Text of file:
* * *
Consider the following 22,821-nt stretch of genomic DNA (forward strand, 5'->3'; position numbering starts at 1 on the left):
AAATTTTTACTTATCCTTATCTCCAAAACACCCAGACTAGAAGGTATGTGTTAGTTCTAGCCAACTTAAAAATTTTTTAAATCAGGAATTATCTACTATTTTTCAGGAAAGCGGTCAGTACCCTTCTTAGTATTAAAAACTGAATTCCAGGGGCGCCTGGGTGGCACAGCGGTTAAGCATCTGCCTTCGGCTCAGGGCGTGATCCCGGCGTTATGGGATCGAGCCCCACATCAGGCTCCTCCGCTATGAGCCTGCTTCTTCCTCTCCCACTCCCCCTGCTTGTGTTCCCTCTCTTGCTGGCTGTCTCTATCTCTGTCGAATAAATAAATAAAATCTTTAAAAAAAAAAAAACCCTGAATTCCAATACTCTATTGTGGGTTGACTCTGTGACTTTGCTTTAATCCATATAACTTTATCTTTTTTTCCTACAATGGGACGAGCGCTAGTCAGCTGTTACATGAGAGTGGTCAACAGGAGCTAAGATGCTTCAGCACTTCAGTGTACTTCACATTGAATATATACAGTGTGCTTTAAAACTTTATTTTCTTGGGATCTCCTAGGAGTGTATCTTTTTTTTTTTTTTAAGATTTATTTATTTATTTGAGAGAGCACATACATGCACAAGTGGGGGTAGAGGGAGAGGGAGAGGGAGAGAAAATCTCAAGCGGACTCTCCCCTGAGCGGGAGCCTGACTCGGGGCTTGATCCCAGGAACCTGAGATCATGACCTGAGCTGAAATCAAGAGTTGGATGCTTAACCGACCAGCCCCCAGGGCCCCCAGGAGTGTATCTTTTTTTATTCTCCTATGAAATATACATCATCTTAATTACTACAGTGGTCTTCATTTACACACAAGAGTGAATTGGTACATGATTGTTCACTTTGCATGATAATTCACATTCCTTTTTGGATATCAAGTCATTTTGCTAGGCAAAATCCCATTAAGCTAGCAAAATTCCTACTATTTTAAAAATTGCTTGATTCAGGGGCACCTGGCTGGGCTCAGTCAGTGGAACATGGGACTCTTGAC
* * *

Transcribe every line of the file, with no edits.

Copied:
Consider the following 22,821-nt stretch of genomic DNA (forward strand, 5'->3'; position numbering starts at 1 on the left):
AAATTTTTACTTATCCTTATCTCCAAAACACCCAGACTAGAAGGTATGTGTTAGTTCTAGCCAACTTAAAAATTTTTTAAATCAGGAATTATCTACTATTTTTCAGGAAAGCGGTCAGTACCCTTCTTAGTATTAAAAACTGAATTCCAGGGGCGCCTGGGTGGCACAGCGGTTAAGCATCTGCCTTCGGCTCAGGGCGTGATCCCGGCGTTATGGGATCGAGCCCCACATCAGGCTCCTCCGCTATGAGCCTGCTTCTTCCTCTCCCACTCCCCCTGCTTGTGTTCCCTCTCTTGCTGGCTGTCTCTATCTCTGTCGAATAAATAAATAAAATCTTTAAAAAAAAAAAAACCCTGAATTCCAATACTCTATTGTGGGTTGACTCTGTGACTTTGCTTTAATCCATATAACTTTATCTTTTTTTCCTACAATGGGACGAGCGCTAGTCAGCTGTTACATGAGAGTGGTCAACAGGAGCTAAGATGCTTCAGCACTTCAGTGTACTTCACATTGAATATATACAGTGTGCTTTAAAACTTTATTTTCTTGGGATCTCCTAGGAGTGTATCTTTTTTTTTTTTTTAAGATTTATTTATTTATTTGAGAGAGCACATACATGCACAAGTGGGGGTAGAGGGAGAGGGAGAGGGAGAGAAAATCTCAAGCGGACTCTCCCCTGAGCGGGAGCCTGACTCGGGGCTTGATCCCAGGAACCTGAGATCATGACCTGAGCTGAAATCAAGAGTTGGATGCTTAACCGACCAGCCCCCAGGGCCCCCAGGAGTGTATCTTTTTTTATTCTCCTATGAAATATACATCATCTTAATTACTACAGTGGTCTTCATTTACACACAAGAGTGAATTGGTACATGATTGTTCACTTTGCATGATAATTCACATTCCTTTTTGGATATCAAGTCATTTTGCTAGGCAAAATCCCATTAAGCTAGCAAAATTCCTACTATTTTAAAAATTGCTTGATTCAGGGGCACCTGGCTGGGCTCAGTCAGTGGAACATGGGACTCTTGAC